Dr. Kirtly Jones says it’s probably something else. She explains what can cause breast pain in women of different ages and the most important thing to do if one or more of your breasts feels tender.">

Aug 30, 2018 — Many women who experience uncommon breast pain immediately think of breast cancer. Dr. Kirtly Jones says it’s probably something else. She explains what can cause breast pain in women of different ages and the most important thing to do if one or more of your breasts feels tender.

Interview

Interviewer: So your breasts are feeling kind of tender and they sort of hurt, is it a normal situation? We're going to talk about that next on The Scope.

Announcer: Questions every woman wonders about her health, body, and mind. This is "Am I Normal?" on The Scope.

Interviewer: Dr. Jones the situation is I'm not breastfeeding but my breasts are kind of tender. They kind of hurt but they've been hurting from maybe two weeks now. There's not really any lump on it that I can feel and I know there's not a history of breast cancer in my family is this a normal situation?

Why Are My Breasts Sore?

Dr. Jones: Okay that's a great question, but let's start with me asking you some questions. We're just going to pretend you're the patient.

Interviewer: Okay let's just pretend I'm the patient.

What's Your Age?

Dr. Jones: So how old are you?

Interviewer: I, let's say I'm 24.

Are You Having Regular Periods

Dr. Jones: Okay you're 24 and are you having regular periods?

Interviewer: Yes.

Dr. Jones: Okay, and when you say your breasts, you put that as more than one breast, so both sides are normal?

Interviewer: Let's say the left side.

Dr. Jones: Okay it's only one breast?

Interviewer: Yeah the left sides kind of tender and I'm not really sure what's going on. I know I didn't hit it with anything.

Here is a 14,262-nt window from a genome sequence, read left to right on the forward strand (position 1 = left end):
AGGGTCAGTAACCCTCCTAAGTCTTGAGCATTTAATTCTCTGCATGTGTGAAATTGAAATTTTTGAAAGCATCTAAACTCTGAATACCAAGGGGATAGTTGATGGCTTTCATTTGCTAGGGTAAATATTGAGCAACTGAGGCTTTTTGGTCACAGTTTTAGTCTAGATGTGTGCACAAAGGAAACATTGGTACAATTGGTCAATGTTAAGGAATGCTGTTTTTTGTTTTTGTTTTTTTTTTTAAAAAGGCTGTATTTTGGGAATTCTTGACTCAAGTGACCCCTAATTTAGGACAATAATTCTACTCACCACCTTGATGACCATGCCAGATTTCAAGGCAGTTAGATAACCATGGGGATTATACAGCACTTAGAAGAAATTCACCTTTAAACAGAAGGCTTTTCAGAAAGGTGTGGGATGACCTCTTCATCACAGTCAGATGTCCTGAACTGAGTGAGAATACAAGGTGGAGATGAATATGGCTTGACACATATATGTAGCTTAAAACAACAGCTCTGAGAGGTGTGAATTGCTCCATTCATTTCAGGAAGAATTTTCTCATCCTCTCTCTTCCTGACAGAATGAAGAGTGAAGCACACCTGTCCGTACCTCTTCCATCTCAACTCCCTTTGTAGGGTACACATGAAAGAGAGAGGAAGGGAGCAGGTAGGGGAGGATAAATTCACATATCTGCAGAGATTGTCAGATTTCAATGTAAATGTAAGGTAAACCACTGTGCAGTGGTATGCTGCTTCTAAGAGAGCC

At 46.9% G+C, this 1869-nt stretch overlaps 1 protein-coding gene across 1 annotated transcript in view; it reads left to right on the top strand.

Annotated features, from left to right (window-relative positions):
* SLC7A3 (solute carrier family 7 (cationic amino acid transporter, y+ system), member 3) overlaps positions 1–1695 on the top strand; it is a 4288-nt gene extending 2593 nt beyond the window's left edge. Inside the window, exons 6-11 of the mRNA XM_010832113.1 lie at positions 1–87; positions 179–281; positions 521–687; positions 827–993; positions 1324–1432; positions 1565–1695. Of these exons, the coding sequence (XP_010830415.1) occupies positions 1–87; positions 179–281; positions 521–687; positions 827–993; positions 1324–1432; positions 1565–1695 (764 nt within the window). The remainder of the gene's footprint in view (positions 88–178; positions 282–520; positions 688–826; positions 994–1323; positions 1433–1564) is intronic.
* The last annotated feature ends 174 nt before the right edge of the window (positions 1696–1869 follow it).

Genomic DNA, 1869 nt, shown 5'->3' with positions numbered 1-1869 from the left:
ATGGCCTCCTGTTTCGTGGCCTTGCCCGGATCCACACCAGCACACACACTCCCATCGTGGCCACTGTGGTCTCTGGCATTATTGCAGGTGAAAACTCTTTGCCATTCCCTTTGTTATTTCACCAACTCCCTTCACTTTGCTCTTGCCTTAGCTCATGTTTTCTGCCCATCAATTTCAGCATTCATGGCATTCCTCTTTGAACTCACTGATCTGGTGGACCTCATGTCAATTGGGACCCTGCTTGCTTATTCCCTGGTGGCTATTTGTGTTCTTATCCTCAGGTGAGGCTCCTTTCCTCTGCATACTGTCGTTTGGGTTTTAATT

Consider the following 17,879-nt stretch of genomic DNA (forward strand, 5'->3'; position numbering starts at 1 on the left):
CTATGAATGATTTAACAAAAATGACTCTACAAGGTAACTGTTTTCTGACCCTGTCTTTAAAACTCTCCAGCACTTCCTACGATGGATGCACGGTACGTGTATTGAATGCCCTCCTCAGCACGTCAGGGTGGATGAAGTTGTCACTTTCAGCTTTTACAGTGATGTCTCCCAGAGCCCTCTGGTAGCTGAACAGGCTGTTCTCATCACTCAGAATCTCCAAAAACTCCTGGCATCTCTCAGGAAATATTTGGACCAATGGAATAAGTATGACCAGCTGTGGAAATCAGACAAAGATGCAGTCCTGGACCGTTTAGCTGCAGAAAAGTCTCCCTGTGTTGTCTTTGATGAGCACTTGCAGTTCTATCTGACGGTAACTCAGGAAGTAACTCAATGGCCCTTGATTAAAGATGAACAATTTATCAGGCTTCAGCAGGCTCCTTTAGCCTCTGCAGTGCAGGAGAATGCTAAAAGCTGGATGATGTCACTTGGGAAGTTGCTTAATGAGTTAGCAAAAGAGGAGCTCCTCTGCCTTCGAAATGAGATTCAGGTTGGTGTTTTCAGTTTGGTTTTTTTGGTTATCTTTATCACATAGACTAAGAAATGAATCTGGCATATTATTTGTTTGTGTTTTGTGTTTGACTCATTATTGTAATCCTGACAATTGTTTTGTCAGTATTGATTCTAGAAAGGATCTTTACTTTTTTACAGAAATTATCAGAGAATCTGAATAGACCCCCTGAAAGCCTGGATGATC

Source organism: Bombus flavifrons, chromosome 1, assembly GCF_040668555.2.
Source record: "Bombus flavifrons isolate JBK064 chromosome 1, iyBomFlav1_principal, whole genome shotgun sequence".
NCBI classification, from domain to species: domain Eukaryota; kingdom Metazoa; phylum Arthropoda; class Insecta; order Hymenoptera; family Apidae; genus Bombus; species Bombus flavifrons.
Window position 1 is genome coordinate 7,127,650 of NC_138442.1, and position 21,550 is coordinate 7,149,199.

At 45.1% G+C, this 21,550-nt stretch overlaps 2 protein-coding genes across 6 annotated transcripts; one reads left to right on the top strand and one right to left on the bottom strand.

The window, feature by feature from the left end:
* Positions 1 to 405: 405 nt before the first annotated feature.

Dr. Jones: Okay, but you think you didn't?

Interviewer: I think I didn't.

Dr. Jones: You don't remember that you did?

Interviewer: I don't remember.

Dr. Jones: All right and when was your last period?

Interviewer: A month ago.

Dr. Jones: Okay, so it turns out that breast tenderness is common and it's often concerning because people think, "Is it a hormonal disorder?" Or clearly there worried about whether it's cancer. So first of all, when women complain of breast tenderness the first thing we're going to see if how old they are. So new breast tenderness in a 70-year-old is more concerning than breast tenderness in a 24-year-old.

Interviewer: How so?

Dr. Jones: Well because breast tenderness in a 70-year-old, those women are not having any hormonal fluctuations. So they don't have the rise and fall of hormones every month that make their breasts more swollen some times of the month than others.

What Causes Breast Tenderness?

So many women have a period of time that is up to two weeks, a little more, a little less, when their breasts can be very tender before the period from ovulation until the period is a time when the breasts are remodeling themselves thinking that they might be ready to getting pregnant. Most of the time we're not getting pregnant and so that's when the breast are tender. One may be more tender than the other, it's often both, but one may be much more tender. It can be tenderness around the nipple or mostly it's about the rest of the breast tissue often in the upper outer quadrant of the breast.